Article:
Blunden was married three times. While still in the army he met and married Mary Daines in 1918. They had three children, the first of whom died in infancy. They divorced in 1931, and in 1933 Blunden married Sylva Norman, a young novelist and critic. That marriage, which was childless, was dissolved in 1945, and in the same year he married Claire Margaret Poynting, a former pupil of his; they had four daughters. Blunden then met Aki Hayashi in Japan, and Aki moved to England with Blunden. The relation later changed from a partner to a friend, but they remained in contact for the rest of her life.[1]

Blunden's love of cricket, celebrated in his book Cricket Country, is described by the biographer Philip Ziegler as fanatical. Blunden and his friend Rupert Hart-Davis regularly opened the batting for a publisher's eleven in the 1930s (Blunden insisted on batting without gloves).[5] An affectionate obituary tribute in The Guardian commented, "He loved cricket ... and played it ardently and very badly",[4] while in a review of Cricket Country, George Orwell described him as "the true cricketer":

The test of a true cricketer is that he shall prefer village cricket to 'good' cricket [.... Blunden's] friendliest memories are of the informal village game, where everyone plays in braces, where the blacksmith is liable to be called away in mid-innings on an urgent job, and sometimes, about the time when the light begins to fail, a ball driven for four kills a rabbit on the boundary.[6]

In a 2009 appreciation of the book and its author, Bangalore writer Suresh Menon writes:

Any cricket book that talks easily of Henry James and Siegfried Sassoon and Ranji and Grace and Richard Burton (the writer, not the actor) and Coleridge is bound to have a special charm of its own. As Blunden says, "The game which made me write at all, is not terminated at the boundary, but is reflected beyond, is echoed and varied out there among the gardens and the barns, the dells and the thickets, and belongs to some wider field. Perhaps that is what all books on cricket are trying to say.[7]

Blunden had a robust sense of humour. In Hong Kong he relished linguistic misunderstandings such as those of the restaurant that offered "fried prawn's balls" and the schoolboy who wrote, "In Hong Kong there is a queer at every bus-stop."[8]

His fellow poets' regard for Blunden was illustrated by the contributions to a dinner in his honour for which poems were specially written by Cecil Day-Lewis and William Plomer; T.S. Eliot and Walter de la Mare were guests; and Siegfried Sassoon provided the Burgundy.[9]


Blunden's public honours included Commander of the Order of the British Empire, 1951; the Queen's Gold Medal for Poetry , 1956; The Royal Society of Literature's Benson Medal; the Order of the Rising Sun, 3rd Class (Japan), 1963; and Honorary Membership of the Japan Academy.[3]

On 11 November 1985, Blunden was among 16 Great War poets commemorated on a slate stone unveiled in Poet's Corner in Westminster Abbey[10] The inscription on the stone was written by fellow Great War poet, Wilfred Owen. It reads: "My subject is War, and the pity of War. The Poetry is in the pity."[11]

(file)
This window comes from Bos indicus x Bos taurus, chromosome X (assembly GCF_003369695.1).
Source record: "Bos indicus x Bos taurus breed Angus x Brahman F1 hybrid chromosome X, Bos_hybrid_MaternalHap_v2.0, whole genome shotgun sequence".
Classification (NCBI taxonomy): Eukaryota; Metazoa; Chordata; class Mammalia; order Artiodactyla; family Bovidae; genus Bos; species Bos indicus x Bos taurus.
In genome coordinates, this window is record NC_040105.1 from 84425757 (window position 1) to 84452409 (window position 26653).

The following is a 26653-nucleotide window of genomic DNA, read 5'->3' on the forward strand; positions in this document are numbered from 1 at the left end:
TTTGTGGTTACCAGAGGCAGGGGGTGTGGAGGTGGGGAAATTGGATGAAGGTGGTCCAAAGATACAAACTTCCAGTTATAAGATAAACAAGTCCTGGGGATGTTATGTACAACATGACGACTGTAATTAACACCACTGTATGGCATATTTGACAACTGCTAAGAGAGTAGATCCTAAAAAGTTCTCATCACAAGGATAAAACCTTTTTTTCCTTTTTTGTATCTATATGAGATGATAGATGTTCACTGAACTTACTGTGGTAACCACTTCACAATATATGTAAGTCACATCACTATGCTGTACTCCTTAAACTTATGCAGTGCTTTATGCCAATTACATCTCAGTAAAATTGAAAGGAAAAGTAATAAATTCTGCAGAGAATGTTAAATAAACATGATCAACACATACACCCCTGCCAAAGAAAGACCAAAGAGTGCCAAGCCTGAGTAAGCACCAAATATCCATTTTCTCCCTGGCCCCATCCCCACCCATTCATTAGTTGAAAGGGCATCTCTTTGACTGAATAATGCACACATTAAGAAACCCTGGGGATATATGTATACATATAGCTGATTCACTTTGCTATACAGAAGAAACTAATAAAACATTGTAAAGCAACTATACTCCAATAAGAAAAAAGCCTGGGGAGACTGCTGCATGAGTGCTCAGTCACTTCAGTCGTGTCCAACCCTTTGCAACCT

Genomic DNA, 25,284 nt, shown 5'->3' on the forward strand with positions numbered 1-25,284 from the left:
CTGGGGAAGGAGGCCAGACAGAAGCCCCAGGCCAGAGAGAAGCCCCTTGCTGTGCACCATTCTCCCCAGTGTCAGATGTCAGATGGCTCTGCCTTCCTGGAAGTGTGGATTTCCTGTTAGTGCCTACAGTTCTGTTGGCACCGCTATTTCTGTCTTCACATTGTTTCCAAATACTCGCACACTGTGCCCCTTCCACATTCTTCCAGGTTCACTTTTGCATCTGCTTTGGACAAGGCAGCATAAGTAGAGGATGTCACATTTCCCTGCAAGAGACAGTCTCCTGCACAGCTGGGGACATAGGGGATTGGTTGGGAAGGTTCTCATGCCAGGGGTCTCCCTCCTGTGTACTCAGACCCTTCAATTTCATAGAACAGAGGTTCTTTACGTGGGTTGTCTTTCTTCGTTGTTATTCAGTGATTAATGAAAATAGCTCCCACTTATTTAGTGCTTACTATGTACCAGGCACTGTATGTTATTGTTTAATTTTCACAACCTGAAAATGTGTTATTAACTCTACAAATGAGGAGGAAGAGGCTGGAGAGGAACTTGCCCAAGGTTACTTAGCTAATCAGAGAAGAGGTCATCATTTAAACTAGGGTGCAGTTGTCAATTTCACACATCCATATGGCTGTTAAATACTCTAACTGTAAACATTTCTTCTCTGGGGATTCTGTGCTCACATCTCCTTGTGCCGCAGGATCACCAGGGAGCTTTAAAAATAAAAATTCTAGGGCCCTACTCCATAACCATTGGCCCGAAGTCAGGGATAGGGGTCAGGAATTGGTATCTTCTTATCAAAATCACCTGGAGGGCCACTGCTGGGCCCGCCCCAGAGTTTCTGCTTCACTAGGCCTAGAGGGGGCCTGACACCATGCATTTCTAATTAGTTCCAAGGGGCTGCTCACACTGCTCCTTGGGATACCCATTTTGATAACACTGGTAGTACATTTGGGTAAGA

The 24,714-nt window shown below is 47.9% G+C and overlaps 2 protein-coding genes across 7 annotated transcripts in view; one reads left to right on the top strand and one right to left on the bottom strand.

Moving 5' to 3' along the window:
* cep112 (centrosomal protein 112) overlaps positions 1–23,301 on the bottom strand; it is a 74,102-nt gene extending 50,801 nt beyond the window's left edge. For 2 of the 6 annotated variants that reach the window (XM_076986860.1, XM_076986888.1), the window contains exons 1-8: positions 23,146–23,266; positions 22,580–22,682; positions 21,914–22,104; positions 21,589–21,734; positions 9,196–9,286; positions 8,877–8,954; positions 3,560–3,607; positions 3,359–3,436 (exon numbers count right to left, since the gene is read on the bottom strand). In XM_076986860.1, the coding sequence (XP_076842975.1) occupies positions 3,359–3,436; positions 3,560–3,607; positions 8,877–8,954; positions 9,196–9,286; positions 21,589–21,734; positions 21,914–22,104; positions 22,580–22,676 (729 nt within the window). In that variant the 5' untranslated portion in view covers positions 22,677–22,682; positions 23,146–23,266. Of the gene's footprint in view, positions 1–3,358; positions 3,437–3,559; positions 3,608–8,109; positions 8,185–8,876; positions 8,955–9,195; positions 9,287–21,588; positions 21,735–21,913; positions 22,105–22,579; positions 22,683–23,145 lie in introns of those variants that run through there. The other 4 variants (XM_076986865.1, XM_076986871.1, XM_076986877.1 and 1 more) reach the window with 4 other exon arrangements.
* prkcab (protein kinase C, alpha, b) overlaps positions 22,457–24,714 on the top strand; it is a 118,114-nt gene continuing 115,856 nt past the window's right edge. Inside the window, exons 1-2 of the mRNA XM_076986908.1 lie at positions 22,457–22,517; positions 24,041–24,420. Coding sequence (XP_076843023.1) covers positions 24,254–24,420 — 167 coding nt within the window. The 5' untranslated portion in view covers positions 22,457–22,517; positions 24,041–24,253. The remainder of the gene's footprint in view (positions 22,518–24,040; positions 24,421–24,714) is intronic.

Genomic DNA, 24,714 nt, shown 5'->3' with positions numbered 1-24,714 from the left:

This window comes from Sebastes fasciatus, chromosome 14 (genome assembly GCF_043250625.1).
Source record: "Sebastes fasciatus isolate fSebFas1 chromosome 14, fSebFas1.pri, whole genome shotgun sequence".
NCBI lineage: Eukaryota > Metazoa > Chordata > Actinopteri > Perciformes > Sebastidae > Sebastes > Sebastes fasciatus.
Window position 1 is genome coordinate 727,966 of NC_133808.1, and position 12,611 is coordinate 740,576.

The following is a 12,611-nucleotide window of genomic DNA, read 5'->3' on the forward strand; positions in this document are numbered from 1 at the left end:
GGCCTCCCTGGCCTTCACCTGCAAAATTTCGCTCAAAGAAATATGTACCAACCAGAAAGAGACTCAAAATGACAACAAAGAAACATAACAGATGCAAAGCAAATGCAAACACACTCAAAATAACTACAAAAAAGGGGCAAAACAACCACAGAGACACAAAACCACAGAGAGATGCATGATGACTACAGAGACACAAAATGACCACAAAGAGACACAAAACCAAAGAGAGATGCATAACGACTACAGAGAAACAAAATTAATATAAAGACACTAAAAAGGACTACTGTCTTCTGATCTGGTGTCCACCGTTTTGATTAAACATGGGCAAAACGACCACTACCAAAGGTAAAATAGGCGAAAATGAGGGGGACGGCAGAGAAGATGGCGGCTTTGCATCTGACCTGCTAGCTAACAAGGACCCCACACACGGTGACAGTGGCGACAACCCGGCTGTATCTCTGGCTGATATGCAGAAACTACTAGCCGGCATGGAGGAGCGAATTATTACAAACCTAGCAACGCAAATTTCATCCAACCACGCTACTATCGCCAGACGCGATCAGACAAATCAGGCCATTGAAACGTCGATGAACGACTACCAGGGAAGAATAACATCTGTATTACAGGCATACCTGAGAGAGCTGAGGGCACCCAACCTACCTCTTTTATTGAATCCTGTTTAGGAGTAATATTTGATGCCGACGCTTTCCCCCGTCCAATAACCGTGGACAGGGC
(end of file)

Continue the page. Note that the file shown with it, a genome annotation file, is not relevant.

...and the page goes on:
Blunden's output was prolific. To those who thought he published too much he quoted Walter de la Mare's observation that time was the poet's best editor.[12]



  • Poems 1913 and 1914. Horsham, UK: Price, 1914.
  • The Barn, with certain other poems. Uckfield, UK: J. Brooker / G.A. Blunden, 1916.
  • The Silver Bird of Herndyke Mill; Stane Street; The Gods of the World Beneath. Uckfield, UK: J. Brooker / G.A. Blunden, 1916.
  • The Harbingers: Poems. Framfield, Sussex, UK: G.A. Blunden, 1916.
  • Pastorals: A book of verses. London: E. Macdonald, 1916.
  • The Waggoner, and other poems. London: Sidwick & Jackson, 1920.
  • The Shepherd, and other poems of peace and war. London: Cobden-Sanderson, 1922.
  • Old Homes: A poem. Clare, UK: W.T. Ward, 1922.
  • To Nature: New poems. Westminster, UK: Beaumont, 1923.
  • Dead Letters. London : Printed for Holbrook Jackson at the Pelican Press, 1923.
  • English Poems. London: Cobden-Sanderson, 1925.
  • Edmund Blunden. London: Ernest Benn, 1925.
  • Masks of Time: A new collection of poems principally meditative. London: Beaumont, 1925.
  • Japanese Garland. London: Beaumont, 1928.
  • Retreat. Garden City, NY: Doubleday-Doran, 1928.
  • Winter Nights: A Reminiscence. London: Faber & Gwyer, 1928.
  • Near and Far: New Poems. London: Cobden-Sanderson, 1929.
  • The Poems of Edmund Blunden, 1914-1930. London: Cobden-Sanderson, 1930.
  • A Summer's Fancy (1930);
  • To Themis: Poems on famous trials, with other pieces. London: Beaumont, 1931.
  • Constantia and Francis: An autumn evening,. London: privately printed for the friends of Elkin Mathews Ltd., 1931.
  • Halfway House: A miscellany of new poems. London: Cobden-Sanderson, 1932.
  • Choice or Chance: New poems. London: Cobden-Sanderson, 1934.
  • Verses: To H.R.H. The Duke of Windsor, (1936);